Republic to exit bailout scheme by 2013, says minister
The Republic's finance minister Michael Noonan said yesterday that Ireland should be out of the €67.5bn bailout programme by the end of 2013 while Greece will be stuck in it for a decade.
His comments came after a pre-dawn agreement to slash Greece's massive debts by 50% and boost the eurozone bailout fund to €1trn.
Earlier Sinn Fein leader Gerry Adams suggested that Taoiseach Enda Kenny had serious questions to answer about the deal struck in Brussels.
He added that while Greek banks were being forced to share the burden, Irish banks are being propped up by the taxpayer.
Mr Noonan (below) said: "Could you imagine the situation in Ireland if we went to the electorate and said you have another 16 years of this and you have declining growth rates and severe austerity measures."
Earlier Tanaiste Eamon Gilmore defended the Government's position that Ireland will not seek to default on any of its eurozone debts.
Mr Gilmore said: "We don't want to be in a situation that we are in recession for the next 10 or 15 years.
"If we go down the Greek route, that is the consequence of that.
"What we want to do is get out of recession, get economic growth back into our country, get back into the markets, pay our way and recover economic sovereignty."
Investors reacted positively today to the overnight Brussels deal when European leaders delivered a long-awaited action plan to tackle the eurozone debt crisis.
The €440bn (£388bn) european financial stability facility will be used to insure part of the losses on the debt of vulnerable countries such as Italy and Spain, rendering its firepower equivalent to €1trn.
It means that, coupled with an earlier decision to recapitalise vulnerable banks, the summit has delivered on the package it promised, although how it is hammered out remains to be seen.
Taoiseach Enda Kenny this morning welcomed the deal, saying it would create a more stable eurozone which will be hugely beneficial to Ireland.
"This deal has been achieved without any damage to Irish interests and it has recognised the progress Ireland has made.
"It allows a much improved environment in the eurozone with stability for the euro and therefore an improved environment for Ireland to do its business," he said.
After the summit, EU president Herman Van Rompuy said the deal would reduce Greece's debt to 120% of its GDP in 2020.
He added that the eurozone and IMF would give the country another €100bn.
French president Nicolas Sarkozy said the agreement would "give a credible and ambitious overall response to the Greek crisis".
The text of summit conclusions refers to the bailout fund being leveraged "several fold" - leaving plenty of scope for jittery markets to question the value of its increased firepower in tackling existing and future economic problems in the single currency area.
"The leaders were determined that there should be at least one firm figure in the outcome" said one insider.
"That is the 50% write-down on Greek debt to ease the Greek burden."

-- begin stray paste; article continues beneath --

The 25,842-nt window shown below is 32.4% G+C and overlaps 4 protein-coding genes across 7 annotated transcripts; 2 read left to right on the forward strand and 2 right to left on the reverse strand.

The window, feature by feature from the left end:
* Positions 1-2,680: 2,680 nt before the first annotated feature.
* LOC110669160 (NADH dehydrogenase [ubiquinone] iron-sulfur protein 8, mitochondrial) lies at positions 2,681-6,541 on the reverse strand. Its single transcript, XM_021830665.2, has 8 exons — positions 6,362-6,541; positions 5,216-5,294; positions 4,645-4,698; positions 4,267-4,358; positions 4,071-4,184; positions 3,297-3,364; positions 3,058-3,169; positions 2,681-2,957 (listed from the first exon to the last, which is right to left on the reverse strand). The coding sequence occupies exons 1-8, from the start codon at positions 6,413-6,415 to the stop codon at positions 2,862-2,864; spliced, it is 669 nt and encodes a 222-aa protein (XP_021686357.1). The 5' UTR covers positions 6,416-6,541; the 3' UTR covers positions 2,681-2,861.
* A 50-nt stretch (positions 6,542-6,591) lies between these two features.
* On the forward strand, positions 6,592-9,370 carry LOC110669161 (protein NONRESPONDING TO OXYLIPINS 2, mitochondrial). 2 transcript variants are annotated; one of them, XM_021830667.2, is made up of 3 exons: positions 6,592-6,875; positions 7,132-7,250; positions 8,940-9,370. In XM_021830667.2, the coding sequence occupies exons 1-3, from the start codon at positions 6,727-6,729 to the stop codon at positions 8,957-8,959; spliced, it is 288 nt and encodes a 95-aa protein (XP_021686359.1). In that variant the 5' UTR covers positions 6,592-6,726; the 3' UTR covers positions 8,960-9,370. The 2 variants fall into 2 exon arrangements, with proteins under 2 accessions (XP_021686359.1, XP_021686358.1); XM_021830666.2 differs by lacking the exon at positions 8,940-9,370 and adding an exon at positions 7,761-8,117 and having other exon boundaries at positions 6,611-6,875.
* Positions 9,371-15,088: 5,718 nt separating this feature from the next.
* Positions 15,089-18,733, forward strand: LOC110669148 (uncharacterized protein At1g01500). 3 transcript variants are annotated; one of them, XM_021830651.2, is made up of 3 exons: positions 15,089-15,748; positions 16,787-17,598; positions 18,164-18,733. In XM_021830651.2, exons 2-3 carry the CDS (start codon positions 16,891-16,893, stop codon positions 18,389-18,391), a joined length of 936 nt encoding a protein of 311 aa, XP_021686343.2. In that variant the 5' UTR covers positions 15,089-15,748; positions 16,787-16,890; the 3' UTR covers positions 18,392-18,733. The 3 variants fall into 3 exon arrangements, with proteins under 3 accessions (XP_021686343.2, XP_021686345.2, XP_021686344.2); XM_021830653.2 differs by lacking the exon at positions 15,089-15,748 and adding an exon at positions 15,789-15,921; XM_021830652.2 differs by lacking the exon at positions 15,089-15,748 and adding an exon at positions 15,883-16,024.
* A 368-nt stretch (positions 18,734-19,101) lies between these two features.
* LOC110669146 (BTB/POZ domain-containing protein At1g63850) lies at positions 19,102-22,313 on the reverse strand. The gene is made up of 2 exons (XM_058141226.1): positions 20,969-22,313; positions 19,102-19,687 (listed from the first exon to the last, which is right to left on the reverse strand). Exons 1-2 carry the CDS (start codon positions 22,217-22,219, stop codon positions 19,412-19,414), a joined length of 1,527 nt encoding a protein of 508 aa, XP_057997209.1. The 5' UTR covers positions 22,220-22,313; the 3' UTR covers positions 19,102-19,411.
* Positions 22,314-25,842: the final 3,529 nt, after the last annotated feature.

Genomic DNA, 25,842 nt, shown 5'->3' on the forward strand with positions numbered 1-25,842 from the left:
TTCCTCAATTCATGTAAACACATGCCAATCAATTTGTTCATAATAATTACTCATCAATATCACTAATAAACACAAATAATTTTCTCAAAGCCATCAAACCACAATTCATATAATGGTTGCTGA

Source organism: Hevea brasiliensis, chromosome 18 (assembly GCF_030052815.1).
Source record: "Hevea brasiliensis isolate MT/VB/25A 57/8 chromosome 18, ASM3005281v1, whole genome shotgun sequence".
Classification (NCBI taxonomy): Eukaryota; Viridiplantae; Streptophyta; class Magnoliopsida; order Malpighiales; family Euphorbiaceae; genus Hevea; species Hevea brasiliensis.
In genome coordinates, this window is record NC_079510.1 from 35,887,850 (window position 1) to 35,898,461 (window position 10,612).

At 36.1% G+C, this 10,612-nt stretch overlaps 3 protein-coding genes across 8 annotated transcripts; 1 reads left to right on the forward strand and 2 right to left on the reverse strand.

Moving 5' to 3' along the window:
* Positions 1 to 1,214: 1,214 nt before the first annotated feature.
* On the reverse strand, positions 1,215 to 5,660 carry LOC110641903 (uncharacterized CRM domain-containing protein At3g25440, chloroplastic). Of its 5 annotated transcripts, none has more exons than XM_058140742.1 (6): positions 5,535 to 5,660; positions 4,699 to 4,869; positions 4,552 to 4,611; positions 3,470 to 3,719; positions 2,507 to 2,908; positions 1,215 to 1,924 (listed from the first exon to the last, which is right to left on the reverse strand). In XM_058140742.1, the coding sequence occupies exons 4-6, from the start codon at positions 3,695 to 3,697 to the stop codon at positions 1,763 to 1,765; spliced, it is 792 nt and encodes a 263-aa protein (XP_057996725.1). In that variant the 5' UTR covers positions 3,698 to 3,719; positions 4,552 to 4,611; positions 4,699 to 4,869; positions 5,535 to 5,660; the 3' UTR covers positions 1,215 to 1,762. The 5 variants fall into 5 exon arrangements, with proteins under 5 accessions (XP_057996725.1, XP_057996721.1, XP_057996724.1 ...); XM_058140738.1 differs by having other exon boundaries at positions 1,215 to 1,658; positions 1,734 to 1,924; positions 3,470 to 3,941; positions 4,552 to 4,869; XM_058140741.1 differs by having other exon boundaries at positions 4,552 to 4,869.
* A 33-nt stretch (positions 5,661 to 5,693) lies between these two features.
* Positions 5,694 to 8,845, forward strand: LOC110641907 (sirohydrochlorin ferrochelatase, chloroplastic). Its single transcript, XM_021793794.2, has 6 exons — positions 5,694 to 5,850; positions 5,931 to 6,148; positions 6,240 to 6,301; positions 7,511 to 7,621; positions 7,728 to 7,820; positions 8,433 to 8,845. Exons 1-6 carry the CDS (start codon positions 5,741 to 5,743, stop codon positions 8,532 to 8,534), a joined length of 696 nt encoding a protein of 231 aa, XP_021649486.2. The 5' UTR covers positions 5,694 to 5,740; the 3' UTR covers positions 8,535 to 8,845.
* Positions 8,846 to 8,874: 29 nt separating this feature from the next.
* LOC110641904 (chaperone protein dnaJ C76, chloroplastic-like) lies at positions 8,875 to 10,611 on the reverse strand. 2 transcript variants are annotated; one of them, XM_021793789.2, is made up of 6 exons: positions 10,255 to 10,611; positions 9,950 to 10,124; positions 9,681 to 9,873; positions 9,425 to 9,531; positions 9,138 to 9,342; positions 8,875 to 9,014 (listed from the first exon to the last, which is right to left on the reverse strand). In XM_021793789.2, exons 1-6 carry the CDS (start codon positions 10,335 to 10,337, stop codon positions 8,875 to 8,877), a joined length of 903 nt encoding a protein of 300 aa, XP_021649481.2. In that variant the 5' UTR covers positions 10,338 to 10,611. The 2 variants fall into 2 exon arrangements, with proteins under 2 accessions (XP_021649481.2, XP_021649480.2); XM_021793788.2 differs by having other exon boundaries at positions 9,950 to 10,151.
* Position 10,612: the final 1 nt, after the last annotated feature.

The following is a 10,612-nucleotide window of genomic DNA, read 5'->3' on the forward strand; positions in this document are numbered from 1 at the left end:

Reluctant banks had offered 40%, but German chancellor Angela Merkel and Mr Sarkozy insisted that the sector had got off relatively lightly in the crisis so far, with taxpayers bearing the brunt of bailouts.
Now, they said, banks should be prepared to forgo a significant level of Greek repayments to help ease the crisis.
The recapitalisation scheme does not involve UK banks, but forces many European banks to increase their reserves by more than €100bn.
Debt crisis deal: what does the rescue plan really mean?
More firepower to bailout fund
- The €440bn (£388bn) European Financial Stability Facility (EFSF) will have between €250bn and €275bn available after providing aid to Greece, Ireland and Portugal.
- Leaders say the fund's firepower could be quadrupled to around €1 trillion using a combination of a special purpose investment vehicle and a debt-insurance scheme.
- A state-sponsored insurance scheme would ensure a buyer of bonds would get a payout if a country were to default
- The size payout is still to be negotiated but there have been suggestions of the first 20% of any loss. For eurozone leaders, this guarantee will encourage otherwise reluctant investors to buy government bonds.
- Setting up a special purpose investment vehicle should give foreign investors a less risky way to buy eurozone debt.
Reducing Greek debt
- Private banks and insurers have agreed to accept a nominal 50% cut in their Greek government bond investments. It is hoped this will help reduce Greece's debt burden by €100bn, cutting its debts from 160% of GDP to 120% of GDP by 2020.
- At the same time, the eurozone will offer €30bn of 'sweetners' to the private sector.
- They hope to raise confidence in the banking sector by (i) facilitating access to term-funding through a co-ordinated approach at EU level and (ii) the increase in the capital position of banks to 9% of Core Tier 1 by the end of June 2012.
- The aim is to complete negotiations on the package by the end of the year, so that Greece has a full programme in place before 2012.
Stricter policing of euro fund
- A significant strengthening of economic and fiscal co-ordination and surveillance.
- A mandate to identify possible steps to strengthen the economic union, including exploring the possibility of limited Treaty changes. A report will be finalised by March 2012.